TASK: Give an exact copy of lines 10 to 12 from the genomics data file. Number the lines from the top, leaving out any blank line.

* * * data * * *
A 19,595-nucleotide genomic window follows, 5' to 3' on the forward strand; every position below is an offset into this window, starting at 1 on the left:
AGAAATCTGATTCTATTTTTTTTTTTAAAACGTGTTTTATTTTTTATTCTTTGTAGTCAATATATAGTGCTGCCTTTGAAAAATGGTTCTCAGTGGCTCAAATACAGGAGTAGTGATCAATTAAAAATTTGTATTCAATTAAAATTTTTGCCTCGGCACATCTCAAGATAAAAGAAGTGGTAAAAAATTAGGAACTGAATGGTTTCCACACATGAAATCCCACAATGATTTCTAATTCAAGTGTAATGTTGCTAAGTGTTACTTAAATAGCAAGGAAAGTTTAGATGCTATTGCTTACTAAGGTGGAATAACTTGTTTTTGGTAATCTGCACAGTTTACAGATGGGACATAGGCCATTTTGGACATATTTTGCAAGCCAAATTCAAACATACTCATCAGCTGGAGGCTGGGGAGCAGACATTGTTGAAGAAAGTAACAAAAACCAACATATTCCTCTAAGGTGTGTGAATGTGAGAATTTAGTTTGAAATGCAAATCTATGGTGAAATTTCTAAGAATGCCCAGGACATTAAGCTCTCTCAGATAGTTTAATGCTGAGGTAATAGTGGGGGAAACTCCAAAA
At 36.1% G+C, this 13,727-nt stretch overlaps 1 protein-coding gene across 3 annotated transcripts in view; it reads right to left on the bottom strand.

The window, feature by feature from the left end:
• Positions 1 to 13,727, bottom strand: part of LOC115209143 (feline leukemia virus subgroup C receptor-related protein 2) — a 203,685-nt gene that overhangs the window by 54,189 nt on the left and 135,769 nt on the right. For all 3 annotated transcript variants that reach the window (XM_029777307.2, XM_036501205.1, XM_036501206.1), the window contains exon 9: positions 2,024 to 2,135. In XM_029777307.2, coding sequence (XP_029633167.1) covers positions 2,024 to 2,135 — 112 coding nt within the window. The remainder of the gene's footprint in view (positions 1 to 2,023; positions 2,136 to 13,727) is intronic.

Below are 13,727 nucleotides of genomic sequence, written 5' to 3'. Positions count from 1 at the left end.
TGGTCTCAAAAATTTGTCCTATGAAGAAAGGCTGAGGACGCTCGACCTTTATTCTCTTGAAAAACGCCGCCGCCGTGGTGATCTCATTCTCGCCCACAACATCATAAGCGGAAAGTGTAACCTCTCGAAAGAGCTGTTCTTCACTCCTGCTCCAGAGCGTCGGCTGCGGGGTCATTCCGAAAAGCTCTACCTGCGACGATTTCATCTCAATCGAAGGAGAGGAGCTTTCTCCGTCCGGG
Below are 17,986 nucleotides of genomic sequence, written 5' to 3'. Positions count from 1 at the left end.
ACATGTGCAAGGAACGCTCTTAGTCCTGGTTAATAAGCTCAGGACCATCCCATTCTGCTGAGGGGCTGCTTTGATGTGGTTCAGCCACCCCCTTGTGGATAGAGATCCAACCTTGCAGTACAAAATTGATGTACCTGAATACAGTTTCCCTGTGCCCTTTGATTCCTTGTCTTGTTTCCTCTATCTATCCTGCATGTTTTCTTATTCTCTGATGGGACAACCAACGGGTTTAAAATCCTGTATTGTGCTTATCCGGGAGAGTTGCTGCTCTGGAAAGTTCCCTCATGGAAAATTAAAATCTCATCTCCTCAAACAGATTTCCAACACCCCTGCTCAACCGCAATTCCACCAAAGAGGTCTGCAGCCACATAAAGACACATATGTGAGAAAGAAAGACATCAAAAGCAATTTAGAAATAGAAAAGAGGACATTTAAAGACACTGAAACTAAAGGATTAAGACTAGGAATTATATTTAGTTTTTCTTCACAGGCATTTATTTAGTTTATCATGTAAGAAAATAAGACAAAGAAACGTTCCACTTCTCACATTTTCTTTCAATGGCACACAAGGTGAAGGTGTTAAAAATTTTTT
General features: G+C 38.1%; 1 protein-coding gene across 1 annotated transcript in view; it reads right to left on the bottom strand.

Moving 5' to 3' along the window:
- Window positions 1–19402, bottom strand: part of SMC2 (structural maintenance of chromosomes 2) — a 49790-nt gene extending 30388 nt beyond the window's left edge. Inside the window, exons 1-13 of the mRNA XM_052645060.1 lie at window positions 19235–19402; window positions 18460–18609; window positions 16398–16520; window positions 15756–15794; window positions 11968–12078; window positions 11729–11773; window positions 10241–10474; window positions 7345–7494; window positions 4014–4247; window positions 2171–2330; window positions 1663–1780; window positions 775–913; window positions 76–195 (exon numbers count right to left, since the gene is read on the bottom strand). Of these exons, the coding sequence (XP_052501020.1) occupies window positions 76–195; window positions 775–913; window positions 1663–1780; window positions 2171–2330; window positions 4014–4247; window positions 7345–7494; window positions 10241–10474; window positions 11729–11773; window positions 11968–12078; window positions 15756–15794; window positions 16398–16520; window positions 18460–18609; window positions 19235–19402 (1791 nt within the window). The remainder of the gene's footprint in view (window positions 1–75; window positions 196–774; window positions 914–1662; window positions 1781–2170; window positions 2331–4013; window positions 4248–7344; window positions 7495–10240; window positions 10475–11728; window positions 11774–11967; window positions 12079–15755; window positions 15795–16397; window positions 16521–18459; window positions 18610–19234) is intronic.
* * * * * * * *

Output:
General features: G+C 38.1%; 1 protein-coding gene across 1 annotated transcript in view; it reads right to left on the bottom strand.

Moving 5' to 3' along the window:
- Window positions 1–19402, bottom strand: part of SMC2 (structural maintenance of chromosomes 2) — a 49790-nt gene extending 30388 nt beyond the window's left edge. Inside the window, exons 1-13 of the mRNA XM_052645060.1 lie at window positions 19235–19402; window positions 18460–18609; window positions 16398–16520; window positions 15756–15794; window positions 11968–12078; window positions 11729–11773; window positions 10241–10474; window positions 7345–7494; window positions 4014–4247; window positions 2171–2330; window positions 1663–1780; window positions 775–913; window positions 76–195 (exon numbers count right to left, since the gene is read on the bottom strand). Of these exons, the coding sequence (XP_052501020.1) occupies window positions 76–195; window positions 775–913; window positions 1663–1780; window positions 2171–2330; window positions 4014–4247; window positions 7345–7494; window positions 10241–10474; window positions 11729–11773; window positions 11968–12078; window positions 15756–15794; window positions 16398–16520; window positions 18460–18609; window positions 19235–19402 (1791 nt within the window). The remainder of the gene's footprint in view (window positions 1–75; window positions 196–774; window positions 914–1662; window positions 1781–2170; window positions 2331–4013; window positions 4248–7344; window positions 7495–10240; window positions 10475–11728; window positions 11774–11967; window positions 12079–15755; window positions 15795–16397; window positions 16521–18459; window positions 18610–19234) is intronic.